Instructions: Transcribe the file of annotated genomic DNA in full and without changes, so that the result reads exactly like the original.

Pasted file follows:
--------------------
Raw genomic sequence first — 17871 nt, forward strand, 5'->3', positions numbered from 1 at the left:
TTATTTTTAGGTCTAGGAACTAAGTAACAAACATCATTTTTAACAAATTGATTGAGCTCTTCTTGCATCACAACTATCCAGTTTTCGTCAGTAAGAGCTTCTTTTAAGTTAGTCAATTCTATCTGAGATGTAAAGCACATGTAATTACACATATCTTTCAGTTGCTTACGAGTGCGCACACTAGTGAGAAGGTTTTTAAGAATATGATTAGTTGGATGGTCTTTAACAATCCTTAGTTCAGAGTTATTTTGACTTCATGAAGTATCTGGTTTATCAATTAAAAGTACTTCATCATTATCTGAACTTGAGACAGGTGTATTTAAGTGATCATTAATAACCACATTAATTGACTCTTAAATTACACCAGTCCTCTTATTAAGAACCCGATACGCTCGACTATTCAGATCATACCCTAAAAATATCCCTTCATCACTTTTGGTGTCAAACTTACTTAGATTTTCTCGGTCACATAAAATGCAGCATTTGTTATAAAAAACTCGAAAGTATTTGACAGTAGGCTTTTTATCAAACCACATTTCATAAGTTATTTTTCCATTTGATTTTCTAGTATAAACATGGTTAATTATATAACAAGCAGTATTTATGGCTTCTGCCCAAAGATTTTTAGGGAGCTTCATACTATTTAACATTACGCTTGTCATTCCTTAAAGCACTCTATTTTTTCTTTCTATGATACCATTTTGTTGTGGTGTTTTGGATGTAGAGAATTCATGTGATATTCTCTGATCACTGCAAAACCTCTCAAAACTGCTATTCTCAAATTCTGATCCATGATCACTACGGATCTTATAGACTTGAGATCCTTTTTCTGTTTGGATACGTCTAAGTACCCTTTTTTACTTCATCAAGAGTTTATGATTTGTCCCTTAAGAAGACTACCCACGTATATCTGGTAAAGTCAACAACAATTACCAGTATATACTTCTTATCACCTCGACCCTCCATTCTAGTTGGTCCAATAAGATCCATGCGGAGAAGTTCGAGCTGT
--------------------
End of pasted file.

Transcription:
Raw genomic sequence first — 17871 nt, forward strand, 5'->3', positions numbered from 1 at the left:
TTATTTTTAGGTCTAGGAACTAAGTAACAAACATCATTTTTAACAAATTGATTGAGCTCTTCTTGCATCACAACTATCCAGTTTTCGTCAGTAAGAGCTTCTTTTAAGTTAGTCAATTCTATCTGAGATGTAAAGCACATGTAATTACACATATCTTTCAGTTGCTTACGAGTGCGCACACTAGTGAGAAGGTTTTTAAGAATATGATTAGTTGGATGGTCTTTAACAATCCTTAGTTCAGAGTTATTTTGACTTCATGAAGTATCTGGTTTATCAATTAAAAGTACTTCATCATTATCTGAACTTGAGACAGGTGTATTTAAGTGATCATTAATAACCACATTAATTGACTCTTAAATTACACCAGTCCTCTTATTAAGAACCCGATACGCTCGACTATTCAGATCATACCCTAAAAATATCCCTTCATCACTTTTGGTGTCAAACTTACTTAGATTTTCTCGGTCACATAAAATGCAGCATTTGTTATAAAAAACTCGAAAGTATTTGACAGTAGGCTTTTTATCAAACCACATTTCATAAGTTATTTTTCCATTTGATTTTCTAGTATAAACATGGTTAATTATATAACAAGCAGTATTTATGGCTTCTGCCCAAAGATTTTTAGGGAGCTTCATACTATTTAACATTACGCTTGTCATTCCTTAAAGCACTCTATTTTTTCTTTCTATGATACCATTTTGTTGTGGTGTTTTGGATGTAGAGAATTCATGTGATATTCTCTGATCACTGCAAAACCTCTCAAAACTGCTATTCTCAAATTCTGATCCATGATCACTACGGATCTTATAGACTTGAGATCCTTTTTCTGTTTGGATACGTCTAAGTACCCTTTTTTACTTCATCAAGAGTTTATGATTTGTCCCTTAAGAAGACTACCCACGTATATCTGGTAAAGTCAACAACAATTACCAGTATATACTTCTTATCACCTCGACCCTCCATTCTAGTTGGTCCAATAAGATCCATGCGGAGAAGTTCGAGCTGT